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New state historical highway markers approved

10 new historical highway markers have been approved. (Source: File Photo)
10 new historical highway markers have been approved. (Source: File Photo)
Updated: Jul. 5, 2018 at 12:02 PM EDT
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RICHMOND, VA (WWBT) - Ten new state historical highway markers approved to be placed along Virginia roads.

A sign will highlight the life of McDowell Delaney in Amelia County. Delaney was born to free African American parents in 1844.

He worked as a cook and teamster for the 14th Virginia Infantry Regiment. He represented Amelia in the Virginia House of Delegates from 1871 to 1873. He also served as the county justice of the peace, constable and coroner, along with being an ordained minister at the Chester Grove Baptist Church.

The entire maker will read:

McDowell Delaney (1844-1926)

McDowell Delaney was born to free African American parents in Amelia County. During the Civil War he worked as a cook and teamster for the 14th Virginia Infantry Regiment. He later attended a school taught by his father and managed property at the Freedmen's Bureau Hospital in Farmville. Delaney represented Amelia in the Virginia House of Delegates from 1871 to 1873 and participated in a state convention of African Americans in 1875. He served the county as a justice of the peace, constable, and coroner. Delaney, an ordained minister, was pastor of Chester Grove Baptist Church for 35 years.

Sponsor: Emanuel's Production

Locality: Amelia County

Proposed Location: 12535 Fowlkes Bridge Road

The "ChildSavers' WRVA Building" marker will spotlight Philip Johnson, an architect who designed the former WRVA Radio headquarters and its accompanying tower.

WRVA founded the building in 1925. ChildSavers, a nonprofit mental health provider and child development services, acquired the building in 2003.

The entire maker will read:

ChildSavers' WRVA Building

Philip Johnson, one of the foremost architects of the 20th century, designed this building and its accompanying tower as a new headquarters for WRVA Radio. Dedicated in 1968, the structures were composed of poured concrete, and the windows simulated punches made by a machine. WRVA, founded by a local tobacco company in 1925, broadcast with a powerful signal and was known as the "Voice of Virginia." ChildSavers, a nonprofit provider of mental health and child development services, acquired the WRVA Building in 2003. ChildSavers originated in 1924 when social reformer Martha Patteson Bowie Branch established the Children's Memorial Clinic in Richmond.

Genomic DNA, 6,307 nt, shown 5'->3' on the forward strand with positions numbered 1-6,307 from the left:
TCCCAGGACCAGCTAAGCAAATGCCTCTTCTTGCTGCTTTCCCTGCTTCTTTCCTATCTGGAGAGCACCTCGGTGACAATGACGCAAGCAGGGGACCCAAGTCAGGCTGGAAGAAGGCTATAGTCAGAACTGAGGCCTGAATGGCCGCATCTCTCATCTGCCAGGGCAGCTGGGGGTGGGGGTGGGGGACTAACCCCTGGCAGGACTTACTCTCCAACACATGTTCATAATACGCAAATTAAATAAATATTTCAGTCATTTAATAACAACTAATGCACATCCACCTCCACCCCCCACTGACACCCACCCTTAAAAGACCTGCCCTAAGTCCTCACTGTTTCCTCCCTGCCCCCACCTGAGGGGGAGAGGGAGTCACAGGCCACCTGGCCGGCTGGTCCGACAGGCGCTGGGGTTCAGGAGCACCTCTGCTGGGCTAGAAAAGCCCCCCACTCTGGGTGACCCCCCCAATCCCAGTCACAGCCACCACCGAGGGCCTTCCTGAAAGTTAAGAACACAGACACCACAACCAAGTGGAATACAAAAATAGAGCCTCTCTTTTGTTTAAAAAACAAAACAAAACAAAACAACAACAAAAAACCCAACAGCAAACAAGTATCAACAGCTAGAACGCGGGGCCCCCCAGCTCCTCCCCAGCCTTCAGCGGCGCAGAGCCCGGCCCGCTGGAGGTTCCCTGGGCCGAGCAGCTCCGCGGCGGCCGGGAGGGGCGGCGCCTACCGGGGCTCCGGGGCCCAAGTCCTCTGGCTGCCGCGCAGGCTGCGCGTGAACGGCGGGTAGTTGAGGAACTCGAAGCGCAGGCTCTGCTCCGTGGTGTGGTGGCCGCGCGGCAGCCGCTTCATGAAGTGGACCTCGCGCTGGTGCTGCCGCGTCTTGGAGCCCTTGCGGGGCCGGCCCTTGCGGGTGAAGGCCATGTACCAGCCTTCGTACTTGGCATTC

Sponsor: ChildSavers—Memorial Child Guidance Clinic

Locality: City of Richmond

Proposed Location: 200 North 22nd St.

Other markers include:

  • The “Shoeless Wonders Football Team” marker will rise in Lynchburg to recall the team of the Presbyterian Orphans’ Home, which played its first games by 1922
  • In Virginia Beach the marker “Camp Ashby” will tell about a 200-acre site that served as a German WW II prisoner of war camp.
  • Benjamin Franklin suggested to the London-based charity the Associates of Dr. Bray, to which he belonged, that it locate a proposed school for enslaved and free blacks in Williamsburg.
  • “Bethlehem Primitive Baptist Church and Cemetery,” a sign slated for Stafford County, will highlight the 1868 founding of the church by 27 African Americans, who selected a former slave, York Johnson, as their pastor.
  • In the Town of Woodstock (Shenandoah County), the “Mt. Zion Methodist Church” marker will recall the church’s congregation formed around 1867 and in 1869 “acquired the framework of a former German Reformed church.”
  • The sign “First State Bank” recalls its opening in 1919 as the Savings Bank of Danville, one of the few banks in Virginia owned by African Americans.
  • “Virginia Blue Ridge Railway,” will rise in Nelson County alongside the Piney River Depot, once part of the railway.
  • In Virginia Beach the “Meeting of Three Commanders will recall the important September 18, 1781, face-to-face between George Washington, the Comte de Rochambeau, and Admiral de Grasse during the Revolutionary War.

There are currently more than 2,500 markers in Virginia.

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